In light of this-I’ve been thinking of the wonderful people out at Fox Haven Farm who participated in my yard art with vines workshop last spring and the awesome sculptures that they created for their gardens. I would love to see their work in the spaces that they lived in this Summer.

So yesterday I received an invite to propose a workshop at Fox Haven for 2018 and I started thinking about Springtime herbal wreaths and was looking around to see how to create a wreath. In doing so I realized that by now the leaves have given way and there should be an awesome vine framework on which to build a wreath! Repurposed vines, repurposed artwork!


If anyone has pics please share them with me carylhenryalexander@gmail.com
And if you create a wreath with your vine sculpture-let me know! Enjoy the season
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Wednesday, November 7, 2018

#PartyatthePolls at Upper Marlboro Community Center

Today we did a pop up art event at our local polling place. 
We participated in #PartyatthePolls! 
It was fun! Until there were no ballots for people to cast their votes....for hours!
Our challenge was the rules against electioneering within 50ft of the poll. I don't think that was what we were doing but the rule caused us to not have access to the voters as they waited to vote.


















I heard about #PartyatthePolls on social media. 
#PartyAtThePolls, is a nationwide initiative for artists to help make voting fun by offering opportunities for voters to be creative and experience creativity before-during-after they cast their ballots.
This National event looked like an awesome opportunity to engage with our super local residents.




Goals: Most importantly to increase the profile and conversation around art-poetry and creativity in South County  and to share through social media in the National conversation.
We are 4 South PG County creatives, artists Caryl Henry and John Lee Ranta and poets Jesse Alexander and Hiram Larew  with a special guest poet Rocky Jones from Annapolis!


 


















Our site was the Upper Marlboro Community Center-5400 Marlboro Race Track Road, Upper Marlboro, MD 20772- polling site, from 5-8pm.

The poets read poems, folks wrote about why they vote and Lee and I concentrated on conversations with voters on their way into the poll and taking celebratory selfies with them as they left. Interesting conversation were had, we met new artists that we had not known.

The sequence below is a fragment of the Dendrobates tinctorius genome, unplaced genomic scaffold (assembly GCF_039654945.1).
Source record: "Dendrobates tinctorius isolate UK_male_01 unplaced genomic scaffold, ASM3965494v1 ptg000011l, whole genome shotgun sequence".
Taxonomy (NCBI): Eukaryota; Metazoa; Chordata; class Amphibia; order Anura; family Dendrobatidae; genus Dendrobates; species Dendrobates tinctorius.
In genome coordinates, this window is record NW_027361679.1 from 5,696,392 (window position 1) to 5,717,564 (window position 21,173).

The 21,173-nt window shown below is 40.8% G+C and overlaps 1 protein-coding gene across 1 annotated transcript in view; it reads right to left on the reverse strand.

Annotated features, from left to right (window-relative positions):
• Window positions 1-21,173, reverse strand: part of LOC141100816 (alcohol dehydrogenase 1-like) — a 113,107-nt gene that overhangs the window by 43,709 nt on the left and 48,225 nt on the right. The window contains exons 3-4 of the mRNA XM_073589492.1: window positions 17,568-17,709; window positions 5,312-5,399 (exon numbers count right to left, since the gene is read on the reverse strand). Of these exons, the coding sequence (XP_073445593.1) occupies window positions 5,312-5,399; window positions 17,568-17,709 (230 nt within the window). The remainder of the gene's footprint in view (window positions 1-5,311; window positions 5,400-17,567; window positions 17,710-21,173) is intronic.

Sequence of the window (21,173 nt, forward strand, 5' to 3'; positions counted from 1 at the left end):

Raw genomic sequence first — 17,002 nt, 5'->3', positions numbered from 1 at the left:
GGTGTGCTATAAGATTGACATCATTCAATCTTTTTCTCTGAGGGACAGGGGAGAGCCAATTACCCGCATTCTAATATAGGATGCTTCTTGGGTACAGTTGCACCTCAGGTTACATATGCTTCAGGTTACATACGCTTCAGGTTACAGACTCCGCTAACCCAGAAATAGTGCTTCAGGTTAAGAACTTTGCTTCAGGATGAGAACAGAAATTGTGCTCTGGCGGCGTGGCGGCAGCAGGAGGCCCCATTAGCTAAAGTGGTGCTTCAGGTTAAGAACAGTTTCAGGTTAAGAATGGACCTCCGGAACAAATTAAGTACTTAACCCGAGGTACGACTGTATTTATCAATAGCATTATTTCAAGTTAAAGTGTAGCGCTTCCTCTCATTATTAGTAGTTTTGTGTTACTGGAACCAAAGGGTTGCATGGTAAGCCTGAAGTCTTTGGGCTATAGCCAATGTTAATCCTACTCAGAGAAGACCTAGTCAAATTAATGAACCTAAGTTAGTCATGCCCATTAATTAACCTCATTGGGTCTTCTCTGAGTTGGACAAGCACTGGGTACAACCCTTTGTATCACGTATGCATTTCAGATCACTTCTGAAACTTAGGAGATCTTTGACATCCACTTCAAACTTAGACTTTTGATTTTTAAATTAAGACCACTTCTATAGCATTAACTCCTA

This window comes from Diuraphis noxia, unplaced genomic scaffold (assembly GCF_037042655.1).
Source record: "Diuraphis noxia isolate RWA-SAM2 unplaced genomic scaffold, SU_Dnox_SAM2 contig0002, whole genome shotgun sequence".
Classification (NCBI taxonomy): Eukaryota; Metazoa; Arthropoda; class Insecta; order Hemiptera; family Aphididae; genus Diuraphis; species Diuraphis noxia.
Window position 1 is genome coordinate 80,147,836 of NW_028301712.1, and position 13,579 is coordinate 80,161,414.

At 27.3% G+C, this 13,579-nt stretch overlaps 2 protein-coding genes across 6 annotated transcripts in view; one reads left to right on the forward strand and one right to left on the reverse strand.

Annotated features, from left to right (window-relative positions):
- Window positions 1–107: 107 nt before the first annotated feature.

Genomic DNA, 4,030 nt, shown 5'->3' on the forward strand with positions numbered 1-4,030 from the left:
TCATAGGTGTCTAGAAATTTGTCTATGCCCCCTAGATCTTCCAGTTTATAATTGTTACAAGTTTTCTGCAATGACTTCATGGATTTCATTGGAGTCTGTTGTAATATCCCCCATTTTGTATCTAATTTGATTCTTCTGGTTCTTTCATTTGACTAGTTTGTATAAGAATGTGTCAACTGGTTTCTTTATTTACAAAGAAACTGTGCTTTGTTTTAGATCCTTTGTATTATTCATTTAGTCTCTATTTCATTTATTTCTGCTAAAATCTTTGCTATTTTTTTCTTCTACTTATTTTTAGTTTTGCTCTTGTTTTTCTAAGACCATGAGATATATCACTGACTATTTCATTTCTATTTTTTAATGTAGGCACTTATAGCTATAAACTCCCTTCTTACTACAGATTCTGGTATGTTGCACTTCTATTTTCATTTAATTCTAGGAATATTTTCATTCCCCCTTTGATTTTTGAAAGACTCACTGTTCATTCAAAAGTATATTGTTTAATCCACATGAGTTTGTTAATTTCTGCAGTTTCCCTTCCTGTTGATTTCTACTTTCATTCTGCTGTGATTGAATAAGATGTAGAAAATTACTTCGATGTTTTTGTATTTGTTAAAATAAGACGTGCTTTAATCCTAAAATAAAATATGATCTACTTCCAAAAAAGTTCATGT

Most folks just wanted to vote and go home-we had a good time-learned a lot and definitely lifted up the visibility of artists in our area! Thanks to the artists and poets and our community for participating!








Sunday, August 26, 2018

This Paint Branch Trail Mural is Magic



This week, I have been working with PGParks and the College Park Scholars program. 
Here is the wall as I saw it during an initial site visit!
We painted a 40ft mural in an afternoon!
It was an awesome energy that came down the trail with 21 first year students on their first day after moving into the dorms!
Motivated, excited, confident, communicative and collaborative! 
I asked the students to create 3 groups of 7 folks and to each take 1/3 of the mural to paint. Each group strategized and developed a plan of action.
The results are spectacular!
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Thursday, August 2, 2018

Syep 2018

Yesterday was the culminating workday with my Prince Georges County Summer Youth Employment Program team.

The 14-18 years olds have been clearing honeysuckle, grapevine, bittersweet and lots of mugwort off of trees and out of the ground in the local trail.
I heard today that they have removed 10000 sq ft in their 4 week project! Wow that is awesome! This work makes our trails much safer!


So my part in all of this was to work with SYEP in the afternoons 2x a week to create a collaborative public sculpture to live on a tree along the Anacostia river in the parks Art on the Trails project. We worked with the vines that they were pulling each morning and natural twine.
My idea was to create an imagination provocation, a visual element that sparks creative thinking! The work would be installed on a mock pear tree that is set to die because it is crowding out 3 native trees at Bladensberg Waterfront Park. This project springs from the 2015 "Listen" Art on the Trails project.



I visioned the workshops to be like a quilting bee or a tamale making party. Everyone has a role that is essential for the whole project to be a success, and a safe space to share stories.





Most days the youth were pretty tired from their morning's work pulling weeds.For the first few workshops, we were under the tree that we were creating the artwork to hang onto. Later in the week, as the rain really set in we worked under the park's awesome pavilion.







There were a few opportunities for interesting conversations around higher education and safety when playing sports. The hand work was sparse as the young people were captivated by their phones but with the support of a couple of the group leaders ultimately the project is wonderful!